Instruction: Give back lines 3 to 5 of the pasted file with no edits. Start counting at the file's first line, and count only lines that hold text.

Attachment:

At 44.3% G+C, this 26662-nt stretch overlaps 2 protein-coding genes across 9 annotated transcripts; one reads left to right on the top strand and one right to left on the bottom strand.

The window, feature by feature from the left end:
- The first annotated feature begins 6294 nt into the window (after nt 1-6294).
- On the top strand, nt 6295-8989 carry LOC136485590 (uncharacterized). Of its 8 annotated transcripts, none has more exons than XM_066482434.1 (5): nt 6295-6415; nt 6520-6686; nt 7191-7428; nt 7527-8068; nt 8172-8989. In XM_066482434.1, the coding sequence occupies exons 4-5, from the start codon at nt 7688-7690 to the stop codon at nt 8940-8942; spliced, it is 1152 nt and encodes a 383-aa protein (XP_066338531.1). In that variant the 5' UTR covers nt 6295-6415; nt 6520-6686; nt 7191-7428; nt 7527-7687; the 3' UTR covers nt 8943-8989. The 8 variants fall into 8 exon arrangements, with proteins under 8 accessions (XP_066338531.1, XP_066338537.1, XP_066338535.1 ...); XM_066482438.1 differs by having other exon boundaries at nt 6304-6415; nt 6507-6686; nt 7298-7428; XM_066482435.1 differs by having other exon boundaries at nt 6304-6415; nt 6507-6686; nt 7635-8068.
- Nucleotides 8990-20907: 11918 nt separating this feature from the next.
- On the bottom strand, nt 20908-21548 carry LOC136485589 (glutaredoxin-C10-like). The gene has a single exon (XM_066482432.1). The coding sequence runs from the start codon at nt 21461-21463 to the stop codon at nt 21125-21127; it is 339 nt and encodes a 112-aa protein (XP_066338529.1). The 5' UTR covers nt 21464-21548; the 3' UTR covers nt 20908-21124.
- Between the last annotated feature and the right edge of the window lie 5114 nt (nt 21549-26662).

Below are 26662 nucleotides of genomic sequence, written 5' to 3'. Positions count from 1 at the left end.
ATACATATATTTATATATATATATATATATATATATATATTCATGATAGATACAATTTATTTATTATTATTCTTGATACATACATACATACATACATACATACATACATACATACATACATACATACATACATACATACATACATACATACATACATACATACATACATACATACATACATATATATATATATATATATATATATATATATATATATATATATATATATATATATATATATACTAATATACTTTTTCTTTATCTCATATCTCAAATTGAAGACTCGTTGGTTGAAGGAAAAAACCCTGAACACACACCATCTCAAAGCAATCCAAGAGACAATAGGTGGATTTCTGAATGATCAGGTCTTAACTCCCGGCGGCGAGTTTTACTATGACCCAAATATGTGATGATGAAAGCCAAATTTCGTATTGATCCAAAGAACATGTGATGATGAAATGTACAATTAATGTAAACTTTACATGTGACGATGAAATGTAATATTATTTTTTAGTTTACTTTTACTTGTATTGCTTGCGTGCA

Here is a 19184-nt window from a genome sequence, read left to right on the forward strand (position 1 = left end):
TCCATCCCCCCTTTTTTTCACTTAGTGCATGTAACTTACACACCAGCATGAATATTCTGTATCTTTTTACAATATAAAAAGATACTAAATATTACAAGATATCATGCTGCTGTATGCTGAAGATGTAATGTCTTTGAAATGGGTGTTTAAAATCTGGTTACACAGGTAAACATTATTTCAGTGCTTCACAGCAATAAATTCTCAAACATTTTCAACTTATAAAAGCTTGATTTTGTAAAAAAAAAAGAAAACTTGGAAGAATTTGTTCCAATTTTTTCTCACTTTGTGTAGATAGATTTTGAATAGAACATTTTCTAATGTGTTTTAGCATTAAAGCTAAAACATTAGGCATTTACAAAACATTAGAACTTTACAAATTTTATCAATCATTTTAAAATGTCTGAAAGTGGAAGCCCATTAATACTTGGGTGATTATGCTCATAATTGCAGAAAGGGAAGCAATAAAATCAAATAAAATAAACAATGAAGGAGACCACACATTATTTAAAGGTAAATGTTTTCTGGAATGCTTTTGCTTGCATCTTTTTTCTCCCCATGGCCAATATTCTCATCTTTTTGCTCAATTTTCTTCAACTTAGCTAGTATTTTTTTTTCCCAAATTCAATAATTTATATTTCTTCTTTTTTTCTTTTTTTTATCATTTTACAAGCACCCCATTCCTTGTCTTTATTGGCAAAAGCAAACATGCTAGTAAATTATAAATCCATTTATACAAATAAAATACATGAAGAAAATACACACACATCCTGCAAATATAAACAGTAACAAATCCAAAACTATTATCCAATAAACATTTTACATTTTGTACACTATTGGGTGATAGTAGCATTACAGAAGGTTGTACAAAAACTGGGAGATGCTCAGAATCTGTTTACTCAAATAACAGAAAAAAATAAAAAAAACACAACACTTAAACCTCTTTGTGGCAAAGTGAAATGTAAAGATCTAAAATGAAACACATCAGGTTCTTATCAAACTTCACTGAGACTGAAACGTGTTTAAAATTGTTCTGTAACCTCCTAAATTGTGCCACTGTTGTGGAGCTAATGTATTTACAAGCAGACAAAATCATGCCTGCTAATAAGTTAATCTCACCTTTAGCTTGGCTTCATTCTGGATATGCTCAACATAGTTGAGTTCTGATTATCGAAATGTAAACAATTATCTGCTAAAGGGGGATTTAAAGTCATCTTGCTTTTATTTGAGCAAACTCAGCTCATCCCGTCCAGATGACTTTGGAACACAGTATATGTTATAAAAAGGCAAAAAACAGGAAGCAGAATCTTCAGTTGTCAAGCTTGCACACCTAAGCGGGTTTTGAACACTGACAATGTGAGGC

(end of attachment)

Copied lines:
- The first annotated feature begins 6294 nt into the window (after nt 1-6294).
- On the top strand, nt 6295-8989 carry LOC136485590 (uncharacterized). Of its 8 annotated transcripts, none has more exons than XM_066482434.1 (5): nt 6295-6415; nt 6520-6686; nt 7191-7428; nt 7527-8068; nt 8172-8989. In XM_066482434.1, the coding sequence occupies exons 4-5, from the start codon at nt 7688-7690 to the stop codon at nt 8940-8942; spliced, it is 1152 nt and encodes a 383-aa protein (XP_066338531.1). In that variant the 5' UTR covers nt 6295-6415; nt 6520-6686; nt 7191-7428; nt 7527-7687; the 3' UTR covers nt 8943-8989. The 8 variants fall into 8 exon arrangements, with proteins under 8 accessions (XP_066338531.1, XP_066338537.1, XP_066338535.1 ...); XM_066482438.1 differs by having other exon boundaries at nt 6304-6415; nt 6507-6686; nt 7298-7428; XM_066482435.1 differs by having other exon boundaries at nt 6304-6415; nt 6507-6686; nt 7635-8068.
- Nucleotides 8990-20907: 11918 nt separating this feature from the next.